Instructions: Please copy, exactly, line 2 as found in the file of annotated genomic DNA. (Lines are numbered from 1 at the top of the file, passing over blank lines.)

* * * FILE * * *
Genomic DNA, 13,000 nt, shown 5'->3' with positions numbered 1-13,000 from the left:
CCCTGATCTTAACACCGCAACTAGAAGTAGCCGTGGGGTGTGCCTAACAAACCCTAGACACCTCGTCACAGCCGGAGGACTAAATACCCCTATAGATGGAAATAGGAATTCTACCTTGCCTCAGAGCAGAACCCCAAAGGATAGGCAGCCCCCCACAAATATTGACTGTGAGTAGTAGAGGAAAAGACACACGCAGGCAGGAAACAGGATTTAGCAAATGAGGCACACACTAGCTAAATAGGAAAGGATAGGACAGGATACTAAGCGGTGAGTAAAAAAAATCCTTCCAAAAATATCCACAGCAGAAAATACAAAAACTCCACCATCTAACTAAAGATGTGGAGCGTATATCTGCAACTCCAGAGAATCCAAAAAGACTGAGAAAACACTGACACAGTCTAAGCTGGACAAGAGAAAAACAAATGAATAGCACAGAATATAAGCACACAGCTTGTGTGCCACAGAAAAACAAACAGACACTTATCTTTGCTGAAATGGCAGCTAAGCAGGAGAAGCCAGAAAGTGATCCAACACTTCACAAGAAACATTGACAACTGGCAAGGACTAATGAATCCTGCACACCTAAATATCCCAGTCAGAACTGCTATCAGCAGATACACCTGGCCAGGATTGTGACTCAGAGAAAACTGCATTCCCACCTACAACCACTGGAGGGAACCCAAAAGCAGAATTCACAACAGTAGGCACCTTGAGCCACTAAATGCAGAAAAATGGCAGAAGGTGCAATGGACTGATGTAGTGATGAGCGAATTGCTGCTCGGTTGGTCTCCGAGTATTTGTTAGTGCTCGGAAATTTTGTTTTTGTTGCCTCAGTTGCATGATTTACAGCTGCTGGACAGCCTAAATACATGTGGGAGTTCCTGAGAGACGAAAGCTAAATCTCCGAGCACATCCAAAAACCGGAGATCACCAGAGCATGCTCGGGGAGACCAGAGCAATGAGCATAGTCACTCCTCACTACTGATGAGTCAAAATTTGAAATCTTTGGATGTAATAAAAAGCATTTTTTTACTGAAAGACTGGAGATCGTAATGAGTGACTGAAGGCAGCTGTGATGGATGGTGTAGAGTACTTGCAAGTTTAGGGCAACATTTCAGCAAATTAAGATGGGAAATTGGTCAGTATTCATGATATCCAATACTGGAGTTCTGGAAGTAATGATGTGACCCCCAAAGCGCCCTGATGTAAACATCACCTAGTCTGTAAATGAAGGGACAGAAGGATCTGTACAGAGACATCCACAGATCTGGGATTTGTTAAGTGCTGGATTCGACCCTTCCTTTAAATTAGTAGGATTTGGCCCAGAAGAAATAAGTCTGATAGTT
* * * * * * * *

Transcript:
CCCTGATCTTAACACCGCAACTAGAAGTAGCCGTGGGGTGTGCCTAACAAACCCTAGACACCTCGTCACAGCCGGAGGACTAAATACCCCTATAGATGGAAATAGGAATTCTACCTTGCCTCAGAGCAGAACCCCAAAGGATAGGCAGCCCCCCACAAATATTGACTGTGAGTAGTAGAGGAAAAGACACACGCAGGCAGGAAACAGGATTTAGCAAATGAGGCACACACTAGCTAAATAGGAAAGGATAGGACAGGATACTAAGCGGTGAGTAAAAAAAATCCTTCCAAAAATATCCACAGCAGAAAATACAAAAACTCCACCATCTAACTAAAGATGTGGAGCGTATATCTGCAACTCCAGAGAATCCAAAAAGACTGAGAAAACACTGACACAGTCTAAGCTGGACAAGAGAAAAACAAATGAATAGCACAGAATATAAGCACACAGCTTGTGTGCCACAGAAAAACAAACAGACACTTATCTTTGCTGAAATGGCAGCTAAGCAGGAGAAGCCAGAAAGTGATCCAACACTTCACAAGAAACATTGACAACTGGCAAGGACTAATGAATCCTGCACACCTAAATATCCCAGTCAGAACTGCTATCAGCAGATACACCTGGCCAGGATTGTGACTCAGAGAAAACTGCATTCCCACCTACAACCACTGGAGGGAACCCAAAAGCAGAATTCACAACAGTAGGCACCTTGAGCCACTAAATGCAGAAAAATGGCAGAAGGTGCAATGGACTGATGTAGTGATGAGCGAATTGCTGCTCGGTTGGTCTCCGAGTATTTGTTAGTGCTCGGAAATTTTGTTTTTGTTGCCTCAGTTGCATGATTTACAGCTGCTGGACAGCCTAAATACATGTGGGAGTTCCTGAGAGACGAAAGCTAAATCTCCGAGCACATCCAAAAACCGGAGATCACCAGAGCATGCTCGGGGAGACCAGAGCAATGAGCATAGTCACTCCTCACTACTGATGAGTCAAAATTTGAAATCTTTGGATGTAATAAAAAGCATTTTTTTACTGAAAGACTGGAGATCGTAATGAGTGACTGAAGGCAGCTGTGATGGATGGTGTAGAGTACTTGCAAGTTTAGGGCAACATTTCAGCAAATTAAGATGGGAAATTGGTCAGTATTCATGATATCCAATACTGGAGTTCTGGAAGTAATGATGTGACCCCCAAAGCGCCCTGATGTAAACATCACCTAGTCTGTAAATGAAGGGACAGAAGGATCTGTACAGAGACATCCACAGATCTGGGATTTGTTAAGTGCTGGATTCGACCCTTCCTTTAAATTAGTAGGATTTGGCCCAGAAGAAATAAGTCTGATAGTT